After the ceremony – which concluded with Hatikvah, followed by all the soldiers marching past the grandstand, assembling at the far side of the plaza, and then flinging their hats into the air – the whole family got together for photos. Many families continued eating. We sent one car back, while I helped the graduate shlep her stuff so we could bring it home. While waiting for her to take care of some other business (like rescuing a guitar from a locked room), my father-in-law and I joined a a mixed Sphardi-Ashkenaz minyan for mincha. Before leaving we also got to meet our daughter’s group leader, only a month older than our daughter, who had grown up in the USA speaking (but not reading or writing) Hebrew. She had come to Israel in 11th grade and was thrust directly into matriculation exams. Here she was, four-and-half years later, training new officers. Although the ceremony ended at about 15:15, we didn’t get home until close to 20:00. Our daughter slept most of the way home.

Of course, it’s not merely the distance people have to travel that causes them to turn the graduation into a feast. It’s also that having an officer in the family is a source of pride. It’s not just that not everyone who wants to go to officer training is accepted. And it’s not just that, for many, being an officer is an important opportunity, as in Israel being an officer is something that’s respected. It’s that agreeing to be an officer involves a commitment beyond the period of compulsory service. Our daughter, for example, had to sign on for an additional three years. Instead of attending university this fall, and then three years hence likely getting a high-paying job in high tech, she’ll be 24 before she even starts university. But her assessment, like that of every other soldier who goes to officer school, is that her country and her people are worth defending, that she has something to contribute to that defense, and that she wants to contribute.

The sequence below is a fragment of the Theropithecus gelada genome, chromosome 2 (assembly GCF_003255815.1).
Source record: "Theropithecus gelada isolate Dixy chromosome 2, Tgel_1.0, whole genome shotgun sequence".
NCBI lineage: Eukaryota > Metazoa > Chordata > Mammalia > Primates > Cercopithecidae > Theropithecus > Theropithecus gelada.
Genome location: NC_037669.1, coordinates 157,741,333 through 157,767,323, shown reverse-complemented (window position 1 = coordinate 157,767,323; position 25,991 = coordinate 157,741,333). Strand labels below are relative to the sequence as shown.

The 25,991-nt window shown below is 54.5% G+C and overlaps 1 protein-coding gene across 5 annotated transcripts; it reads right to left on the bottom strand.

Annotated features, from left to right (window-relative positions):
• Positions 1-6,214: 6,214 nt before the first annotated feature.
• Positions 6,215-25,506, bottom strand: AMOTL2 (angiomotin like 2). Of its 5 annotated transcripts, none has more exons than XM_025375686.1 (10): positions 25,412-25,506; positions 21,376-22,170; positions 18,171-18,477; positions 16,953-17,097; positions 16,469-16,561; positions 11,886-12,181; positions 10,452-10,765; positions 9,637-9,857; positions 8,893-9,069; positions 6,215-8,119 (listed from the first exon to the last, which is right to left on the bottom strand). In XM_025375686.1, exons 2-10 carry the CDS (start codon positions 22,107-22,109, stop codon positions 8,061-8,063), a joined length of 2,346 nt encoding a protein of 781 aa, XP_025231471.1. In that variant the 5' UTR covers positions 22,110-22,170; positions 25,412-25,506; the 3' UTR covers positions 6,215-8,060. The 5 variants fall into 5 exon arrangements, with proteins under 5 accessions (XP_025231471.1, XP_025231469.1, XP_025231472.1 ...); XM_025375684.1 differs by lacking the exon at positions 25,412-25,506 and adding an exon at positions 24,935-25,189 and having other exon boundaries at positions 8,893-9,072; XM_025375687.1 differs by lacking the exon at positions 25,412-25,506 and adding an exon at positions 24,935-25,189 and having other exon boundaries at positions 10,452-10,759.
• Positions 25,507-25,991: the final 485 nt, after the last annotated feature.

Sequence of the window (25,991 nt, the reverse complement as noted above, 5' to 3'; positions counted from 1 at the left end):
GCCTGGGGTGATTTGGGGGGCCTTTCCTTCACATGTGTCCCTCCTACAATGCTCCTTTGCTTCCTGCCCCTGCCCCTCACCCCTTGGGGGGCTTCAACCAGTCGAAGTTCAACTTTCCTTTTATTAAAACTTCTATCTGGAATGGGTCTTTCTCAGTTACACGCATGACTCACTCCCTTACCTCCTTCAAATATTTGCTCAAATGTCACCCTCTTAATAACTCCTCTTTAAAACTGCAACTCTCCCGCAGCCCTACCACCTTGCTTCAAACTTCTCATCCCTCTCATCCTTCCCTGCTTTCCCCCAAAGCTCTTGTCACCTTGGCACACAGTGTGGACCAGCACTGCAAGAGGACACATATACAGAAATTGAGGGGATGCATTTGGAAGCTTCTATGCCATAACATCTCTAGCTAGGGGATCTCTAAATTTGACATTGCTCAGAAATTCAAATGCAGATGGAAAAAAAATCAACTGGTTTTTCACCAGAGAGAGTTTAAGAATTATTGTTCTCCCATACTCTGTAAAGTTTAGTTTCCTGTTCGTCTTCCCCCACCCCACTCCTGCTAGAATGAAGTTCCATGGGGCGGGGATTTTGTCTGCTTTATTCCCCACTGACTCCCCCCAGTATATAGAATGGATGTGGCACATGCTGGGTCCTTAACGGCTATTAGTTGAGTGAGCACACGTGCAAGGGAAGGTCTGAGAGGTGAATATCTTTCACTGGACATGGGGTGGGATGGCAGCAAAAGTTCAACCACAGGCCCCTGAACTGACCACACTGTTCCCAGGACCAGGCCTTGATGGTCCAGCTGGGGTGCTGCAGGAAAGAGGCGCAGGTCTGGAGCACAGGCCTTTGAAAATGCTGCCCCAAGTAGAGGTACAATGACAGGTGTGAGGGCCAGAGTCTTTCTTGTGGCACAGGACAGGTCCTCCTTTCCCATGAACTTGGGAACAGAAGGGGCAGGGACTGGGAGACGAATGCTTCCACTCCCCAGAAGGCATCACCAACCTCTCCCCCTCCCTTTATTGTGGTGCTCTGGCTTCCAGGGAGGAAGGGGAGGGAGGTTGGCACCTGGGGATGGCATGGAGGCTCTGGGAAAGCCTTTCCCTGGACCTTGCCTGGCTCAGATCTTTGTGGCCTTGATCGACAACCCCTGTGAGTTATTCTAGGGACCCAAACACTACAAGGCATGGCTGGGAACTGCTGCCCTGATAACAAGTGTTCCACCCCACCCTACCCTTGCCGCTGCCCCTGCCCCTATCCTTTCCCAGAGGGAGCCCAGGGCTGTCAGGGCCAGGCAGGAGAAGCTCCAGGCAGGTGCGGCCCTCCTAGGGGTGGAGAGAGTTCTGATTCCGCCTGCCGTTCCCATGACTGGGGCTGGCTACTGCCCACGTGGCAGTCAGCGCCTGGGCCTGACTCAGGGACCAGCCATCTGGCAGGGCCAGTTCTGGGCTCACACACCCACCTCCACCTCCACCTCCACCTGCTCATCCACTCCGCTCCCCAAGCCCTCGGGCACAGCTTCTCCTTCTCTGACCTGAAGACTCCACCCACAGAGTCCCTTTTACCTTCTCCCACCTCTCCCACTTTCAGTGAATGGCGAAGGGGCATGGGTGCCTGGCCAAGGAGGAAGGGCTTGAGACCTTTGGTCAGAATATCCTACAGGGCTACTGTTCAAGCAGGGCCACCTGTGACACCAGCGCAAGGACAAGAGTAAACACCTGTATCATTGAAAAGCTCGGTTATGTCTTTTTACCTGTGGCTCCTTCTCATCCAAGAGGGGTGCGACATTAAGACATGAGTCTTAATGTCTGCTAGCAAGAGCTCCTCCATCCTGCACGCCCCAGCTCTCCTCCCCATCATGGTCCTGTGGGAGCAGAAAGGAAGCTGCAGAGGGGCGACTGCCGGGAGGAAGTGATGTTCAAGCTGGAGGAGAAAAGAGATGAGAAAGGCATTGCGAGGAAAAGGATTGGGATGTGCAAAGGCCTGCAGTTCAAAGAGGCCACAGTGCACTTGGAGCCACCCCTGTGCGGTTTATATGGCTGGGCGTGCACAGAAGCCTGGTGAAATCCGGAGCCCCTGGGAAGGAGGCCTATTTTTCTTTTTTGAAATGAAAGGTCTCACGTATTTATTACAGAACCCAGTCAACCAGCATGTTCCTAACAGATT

It’s that commitment to the well-being of their country and their fellows that the families are proud of. All the more so this time around, with the past six-and-half months having brought so much grief to Israel, and having brought into sharp relief how important it is that we have a prepared army. The phrase that came to mind as I took in the ceremony, and the hoopla surrounding it, was that of King David, ומי כעמך ישראל גוי אחד בארץ – “And who is like Your people Israel, a unique nation on earth” (2 Samuel 7:23 and 1 Chronicles 17:21). I love it.

Our enemies want to kill us. We just want to live, but we’re a people that will fight if necessary. I pray that someday we won’t need an army. But until that day comes, I thank God that we continue to have people committed to keeping us safe. ברוך שומר הבטחתו לישראל

About the Author
The author grew up in the USA and has lived in Rehovot since 1991.